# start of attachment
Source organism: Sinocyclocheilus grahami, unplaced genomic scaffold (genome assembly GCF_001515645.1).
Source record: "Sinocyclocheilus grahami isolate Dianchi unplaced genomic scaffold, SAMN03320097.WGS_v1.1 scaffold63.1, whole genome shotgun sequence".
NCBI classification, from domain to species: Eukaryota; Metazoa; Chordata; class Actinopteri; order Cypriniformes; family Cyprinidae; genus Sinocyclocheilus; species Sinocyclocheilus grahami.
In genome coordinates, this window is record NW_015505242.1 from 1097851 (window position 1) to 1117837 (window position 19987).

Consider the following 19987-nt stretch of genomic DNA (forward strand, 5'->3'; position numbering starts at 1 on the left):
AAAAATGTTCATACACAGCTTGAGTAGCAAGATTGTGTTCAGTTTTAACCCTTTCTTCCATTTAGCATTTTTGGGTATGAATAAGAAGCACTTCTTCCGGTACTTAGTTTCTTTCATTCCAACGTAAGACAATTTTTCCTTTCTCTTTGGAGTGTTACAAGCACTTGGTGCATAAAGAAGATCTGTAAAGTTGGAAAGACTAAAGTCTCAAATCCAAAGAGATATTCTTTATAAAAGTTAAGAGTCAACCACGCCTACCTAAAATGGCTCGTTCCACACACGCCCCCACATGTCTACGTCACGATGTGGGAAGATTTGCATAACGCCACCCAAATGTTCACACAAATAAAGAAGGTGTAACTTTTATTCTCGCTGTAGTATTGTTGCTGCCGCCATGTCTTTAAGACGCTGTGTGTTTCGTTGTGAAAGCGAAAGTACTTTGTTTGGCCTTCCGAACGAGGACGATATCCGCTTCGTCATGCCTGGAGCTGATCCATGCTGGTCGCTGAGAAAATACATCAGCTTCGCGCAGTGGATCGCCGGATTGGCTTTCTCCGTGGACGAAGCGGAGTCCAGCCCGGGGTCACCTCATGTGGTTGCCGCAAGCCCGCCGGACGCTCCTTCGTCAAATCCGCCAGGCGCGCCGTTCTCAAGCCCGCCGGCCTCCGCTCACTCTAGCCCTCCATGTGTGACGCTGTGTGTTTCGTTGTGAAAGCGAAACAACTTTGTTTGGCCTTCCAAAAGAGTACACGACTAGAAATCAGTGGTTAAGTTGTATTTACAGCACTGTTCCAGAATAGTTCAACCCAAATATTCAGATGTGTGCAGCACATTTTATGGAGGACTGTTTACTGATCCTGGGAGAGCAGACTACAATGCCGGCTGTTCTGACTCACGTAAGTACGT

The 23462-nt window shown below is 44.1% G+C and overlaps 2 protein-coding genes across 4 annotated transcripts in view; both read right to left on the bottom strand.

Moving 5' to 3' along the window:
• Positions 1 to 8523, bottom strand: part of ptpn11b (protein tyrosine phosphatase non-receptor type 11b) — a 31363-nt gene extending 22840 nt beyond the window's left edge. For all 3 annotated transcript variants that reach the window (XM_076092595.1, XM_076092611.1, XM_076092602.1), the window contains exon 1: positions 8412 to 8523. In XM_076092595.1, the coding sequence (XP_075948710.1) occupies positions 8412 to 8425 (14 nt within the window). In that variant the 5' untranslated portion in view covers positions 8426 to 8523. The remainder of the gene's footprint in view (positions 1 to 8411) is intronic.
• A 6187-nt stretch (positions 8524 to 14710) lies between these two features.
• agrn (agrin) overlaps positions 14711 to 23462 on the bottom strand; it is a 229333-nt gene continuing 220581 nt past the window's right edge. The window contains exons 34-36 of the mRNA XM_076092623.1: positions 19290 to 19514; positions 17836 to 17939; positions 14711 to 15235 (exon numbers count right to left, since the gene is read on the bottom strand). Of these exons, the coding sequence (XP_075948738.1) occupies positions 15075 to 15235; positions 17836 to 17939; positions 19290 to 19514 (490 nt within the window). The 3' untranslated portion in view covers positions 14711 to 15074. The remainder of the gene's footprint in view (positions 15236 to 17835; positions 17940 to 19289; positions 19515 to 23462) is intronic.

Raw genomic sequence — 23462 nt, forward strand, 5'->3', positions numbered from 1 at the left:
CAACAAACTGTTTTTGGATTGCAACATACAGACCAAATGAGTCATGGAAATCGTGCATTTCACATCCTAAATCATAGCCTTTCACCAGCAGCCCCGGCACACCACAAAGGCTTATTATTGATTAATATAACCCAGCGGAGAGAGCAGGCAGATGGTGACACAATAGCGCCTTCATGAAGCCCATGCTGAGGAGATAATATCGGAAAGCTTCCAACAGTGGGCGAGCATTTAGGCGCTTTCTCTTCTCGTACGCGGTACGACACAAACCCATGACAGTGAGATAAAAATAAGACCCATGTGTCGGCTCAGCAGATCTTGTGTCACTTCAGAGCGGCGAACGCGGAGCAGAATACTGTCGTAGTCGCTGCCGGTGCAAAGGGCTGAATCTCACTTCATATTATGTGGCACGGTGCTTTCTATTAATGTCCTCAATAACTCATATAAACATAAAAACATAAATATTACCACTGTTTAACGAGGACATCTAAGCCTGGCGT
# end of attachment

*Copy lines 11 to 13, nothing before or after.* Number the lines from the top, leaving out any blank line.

• agrn (agrin) overlaps positions 14711 to 23462 on the bottom strand; it is a 229333-nt gene continuing 220581 nt past the window's right edge. The window contains exons 34-36 of the mRNA XM_076092623.1: positions 19290 to 19514; positions 17836 to 17939; positions 14711 to 15235 (exon numbers count right to left, since the gene is read on the bottom strand). Of these exons, the coding sequence (XP_075948738.1) occupies positions 15075 to 15235; positions 17836 to 17939; positions 19290 to 19514 (490 nt within the window). The 3' untranslated portion in view covers positions 14711 to 15074. The remainder of the gene's footprint in view (positions 15236 to 17835; positions 17940 to 19289; positions 19515 to 23462) is intronic.

Raw genomic sequence — 23462 nt, forward strand, 5'->3', positions numbered from 1 at the left:
CAACAAACTGTTTTTGGATTGCAACATACAGACCAAATGAGTCATGGAAATCGTGCATTTCACATCCTAAATCATAGCCTTTCACCAGCAGCCCCGGCACACCACAAAGGCTTATTATTGATTAATATAACCCAGCGGAGAGAGCAGGCAGATGGTGACACAATAGCGCCTTCATGAAGCCCATGCTGAGGAGATAATATCGGAAAGCTTCCAACAGTGGGCGAGCATTTAGGCGCTTTCTCTTCTCGTACGCGGTACGACACAAACCCATGACAGTGAGATAAAAATAAGACCCATGTGTCGGCTCAGCAGATCTTGTGTCACTTCAGAGCGGCGAACGCGGAGCAGAATACTGTCGTAGTCGCTGCCGGTGCAAAGGGCTGAATCTCACTTCATATTATGTGGCACGGTGCTTTCTATTAATGTCCTCAATAACTCATATAAACATAAAAACATAAATATTACCACTGTTTAACGAGGACATCTAAGCCTGGCGT